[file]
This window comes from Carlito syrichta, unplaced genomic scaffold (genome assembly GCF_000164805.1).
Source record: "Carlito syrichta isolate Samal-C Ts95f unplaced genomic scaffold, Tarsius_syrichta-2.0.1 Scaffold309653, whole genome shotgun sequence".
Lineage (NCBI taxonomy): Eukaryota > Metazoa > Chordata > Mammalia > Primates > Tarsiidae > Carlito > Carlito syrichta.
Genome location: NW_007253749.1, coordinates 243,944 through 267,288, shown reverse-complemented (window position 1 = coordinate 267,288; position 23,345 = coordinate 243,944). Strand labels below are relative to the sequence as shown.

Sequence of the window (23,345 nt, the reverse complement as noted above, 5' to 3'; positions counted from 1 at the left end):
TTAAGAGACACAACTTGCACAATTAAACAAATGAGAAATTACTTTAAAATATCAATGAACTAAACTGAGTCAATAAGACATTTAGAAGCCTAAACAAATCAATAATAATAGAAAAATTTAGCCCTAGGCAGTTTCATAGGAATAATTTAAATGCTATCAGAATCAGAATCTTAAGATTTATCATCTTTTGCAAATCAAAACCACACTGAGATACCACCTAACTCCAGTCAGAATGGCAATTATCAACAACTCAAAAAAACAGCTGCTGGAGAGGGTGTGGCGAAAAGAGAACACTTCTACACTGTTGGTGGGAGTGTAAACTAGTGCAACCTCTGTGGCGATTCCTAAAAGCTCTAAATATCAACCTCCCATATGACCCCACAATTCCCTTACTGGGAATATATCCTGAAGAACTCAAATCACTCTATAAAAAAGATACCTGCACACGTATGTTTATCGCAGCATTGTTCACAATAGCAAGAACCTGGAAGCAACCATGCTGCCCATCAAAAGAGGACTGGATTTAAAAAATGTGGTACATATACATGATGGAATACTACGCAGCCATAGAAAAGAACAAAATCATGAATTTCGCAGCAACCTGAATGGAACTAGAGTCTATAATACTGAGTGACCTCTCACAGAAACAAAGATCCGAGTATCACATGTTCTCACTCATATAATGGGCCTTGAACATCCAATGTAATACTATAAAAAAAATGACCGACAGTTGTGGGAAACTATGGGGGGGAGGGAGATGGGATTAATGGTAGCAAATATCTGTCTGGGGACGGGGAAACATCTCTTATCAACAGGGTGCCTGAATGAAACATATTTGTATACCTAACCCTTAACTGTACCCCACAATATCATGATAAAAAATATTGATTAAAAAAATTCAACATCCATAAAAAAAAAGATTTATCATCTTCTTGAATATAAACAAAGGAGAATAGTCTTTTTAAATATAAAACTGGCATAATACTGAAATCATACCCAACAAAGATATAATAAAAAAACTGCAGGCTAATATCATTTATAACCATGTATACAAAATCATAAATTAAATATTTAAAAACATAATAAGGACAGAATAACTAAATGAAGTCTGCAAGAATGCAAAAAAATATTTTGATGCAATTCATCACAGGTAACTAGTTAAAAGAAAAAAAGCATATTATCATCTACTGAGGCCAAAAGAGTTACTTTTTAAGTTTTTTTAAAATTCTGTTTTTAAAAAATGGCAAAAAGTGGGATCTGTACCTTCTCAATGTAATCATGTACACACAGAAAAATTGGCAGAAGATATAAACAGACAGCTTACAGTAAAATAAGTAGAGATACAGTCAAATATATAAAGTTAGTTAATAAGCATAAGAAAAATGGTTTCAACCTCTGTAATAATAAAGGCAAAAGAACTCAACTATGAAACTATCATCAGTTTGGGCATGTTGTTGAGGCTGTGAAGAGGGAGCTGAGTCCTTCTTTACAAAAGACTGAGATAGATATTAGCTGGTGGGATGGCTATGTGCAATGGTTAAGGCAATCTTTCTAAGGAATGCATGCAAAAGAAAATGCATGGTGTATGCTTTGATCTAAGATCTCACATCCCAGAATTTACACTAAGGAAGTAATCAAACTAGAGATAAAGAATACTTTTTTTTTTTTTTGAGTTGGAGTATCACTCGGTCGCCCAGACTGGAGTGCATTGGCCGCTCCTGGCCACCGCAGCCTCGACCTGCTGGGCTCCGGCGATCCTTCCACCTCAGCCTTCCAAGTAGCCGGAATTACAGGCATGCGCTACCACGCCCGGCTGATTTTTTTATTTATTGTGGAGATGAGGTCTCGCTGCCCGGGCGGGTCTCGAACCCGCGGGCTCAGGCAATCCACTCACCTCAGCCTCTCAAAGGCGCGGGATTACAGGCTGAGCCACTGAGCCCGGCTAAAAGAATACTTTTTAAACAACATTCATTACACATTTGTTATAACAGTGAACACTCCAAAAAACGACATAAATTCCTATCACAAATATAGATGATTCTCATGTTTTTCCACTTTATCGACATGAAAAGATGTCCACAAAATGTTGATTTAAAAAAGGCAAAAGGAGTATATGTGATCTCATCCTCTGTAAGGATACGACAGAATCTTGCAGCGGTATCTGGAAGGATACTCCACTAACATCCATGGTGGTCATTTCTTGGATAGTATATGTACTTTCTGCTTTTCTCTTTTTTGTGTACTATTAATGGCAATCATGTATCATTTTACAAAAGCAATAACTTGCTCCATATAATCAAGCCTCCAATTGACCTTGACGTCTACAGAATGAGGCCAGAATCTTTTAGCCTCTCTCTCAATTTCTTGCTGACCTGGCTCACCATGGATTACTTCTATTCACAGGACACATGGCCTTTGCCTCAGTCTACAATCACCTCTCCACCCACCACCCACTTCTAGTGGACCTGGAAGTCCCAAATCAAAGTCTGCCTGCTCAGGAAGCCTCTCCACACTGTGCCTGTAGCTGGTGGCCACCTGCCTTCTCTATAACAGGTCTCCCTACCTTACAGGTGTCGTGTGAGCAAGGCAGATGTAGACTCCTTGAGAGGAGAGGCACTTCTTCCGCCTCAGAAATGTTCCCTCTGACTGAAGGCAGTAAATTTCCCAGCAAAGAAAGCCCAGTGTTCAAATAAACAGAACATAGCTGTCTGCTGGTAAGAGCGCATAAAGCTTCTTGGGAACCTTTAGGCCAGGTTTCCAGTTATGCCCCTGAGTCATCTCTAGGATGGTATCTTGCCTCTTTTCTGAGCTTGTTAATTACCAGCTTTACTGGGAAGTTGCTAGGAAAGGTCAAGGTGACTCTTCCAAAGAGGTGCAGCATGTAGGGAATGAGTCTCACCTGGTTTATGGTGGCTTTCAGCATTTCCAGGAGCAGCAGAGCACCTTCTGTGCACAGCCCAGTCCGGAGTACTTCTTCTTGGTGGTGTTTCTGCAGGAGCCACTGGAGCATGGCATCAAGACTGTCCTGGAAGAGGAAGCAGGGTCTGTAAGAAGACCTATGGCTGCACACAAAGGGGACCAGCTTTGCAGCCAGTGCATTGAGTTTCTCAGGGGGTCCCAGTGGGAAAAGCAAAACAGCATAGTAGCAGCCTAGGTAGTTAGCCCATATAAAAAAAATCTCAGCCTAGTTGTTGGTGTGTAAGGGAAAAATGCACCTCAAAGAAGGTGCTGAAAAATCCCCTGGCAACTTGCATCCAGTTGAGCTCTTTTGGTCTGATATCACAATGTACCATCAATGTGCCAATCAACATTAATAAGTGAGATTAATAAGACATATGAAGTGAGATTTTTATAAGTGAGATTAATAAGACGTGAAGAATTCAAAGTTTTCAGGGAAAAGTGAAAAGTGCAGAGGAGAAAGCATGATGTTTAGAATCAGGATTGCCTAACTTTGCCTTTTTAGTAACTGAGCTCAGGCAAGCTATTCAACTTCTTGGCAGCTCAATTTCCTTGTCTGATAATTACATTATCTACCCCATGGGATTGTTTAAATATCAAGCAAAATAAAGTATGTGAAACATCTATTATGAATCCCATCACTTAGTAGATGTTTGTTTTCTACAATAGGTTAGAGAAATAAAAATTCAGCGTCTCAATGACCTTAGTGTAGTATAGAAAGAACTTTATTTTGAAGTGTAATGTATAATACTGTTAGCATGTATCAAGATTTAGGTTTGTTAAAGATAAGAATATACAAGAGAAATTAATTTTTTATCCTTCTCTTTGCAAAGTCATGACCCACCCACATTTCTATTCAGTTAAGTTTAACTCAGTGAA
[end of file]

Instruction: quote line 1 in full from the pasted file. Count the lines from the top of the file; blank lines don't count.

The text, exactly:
This window comes from Carlito syrichta, unplaced genomic scaffold (genome assembly GCF_000164805.1).